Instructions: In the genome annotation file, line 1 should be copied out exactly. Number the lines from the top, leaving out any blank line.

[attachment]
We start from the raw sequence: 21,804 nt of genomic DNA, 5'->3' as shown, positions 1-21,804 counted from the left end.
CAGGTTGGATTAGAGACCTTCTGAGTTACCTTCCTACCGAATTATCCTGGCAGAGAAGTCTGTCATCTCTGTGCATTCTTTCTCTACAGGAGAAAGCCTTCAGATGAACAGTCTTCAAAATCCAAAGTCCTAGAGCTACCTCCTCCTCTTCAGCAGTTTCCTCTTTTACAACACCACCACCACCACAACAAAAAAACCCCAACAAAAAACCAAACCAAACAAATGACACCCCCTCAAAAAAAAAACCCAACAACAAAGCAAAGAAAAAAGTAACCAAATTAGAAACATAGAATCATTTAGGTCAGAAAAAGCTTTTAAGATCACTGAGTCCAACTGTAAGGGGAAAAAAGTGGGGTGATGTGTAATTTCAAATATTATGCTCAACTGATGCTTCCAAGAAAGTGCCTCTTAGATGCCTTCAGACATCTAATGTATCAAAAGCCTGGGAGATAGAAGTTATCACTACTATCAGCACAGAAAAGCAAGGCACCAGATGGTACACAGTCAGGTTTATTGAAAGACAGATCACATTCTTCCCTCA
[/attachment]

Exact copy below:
We start from the raw sequence: 21,804 nt of genomic DNA, 5'->3' as shown, positions 1-21,804 counted from the left end.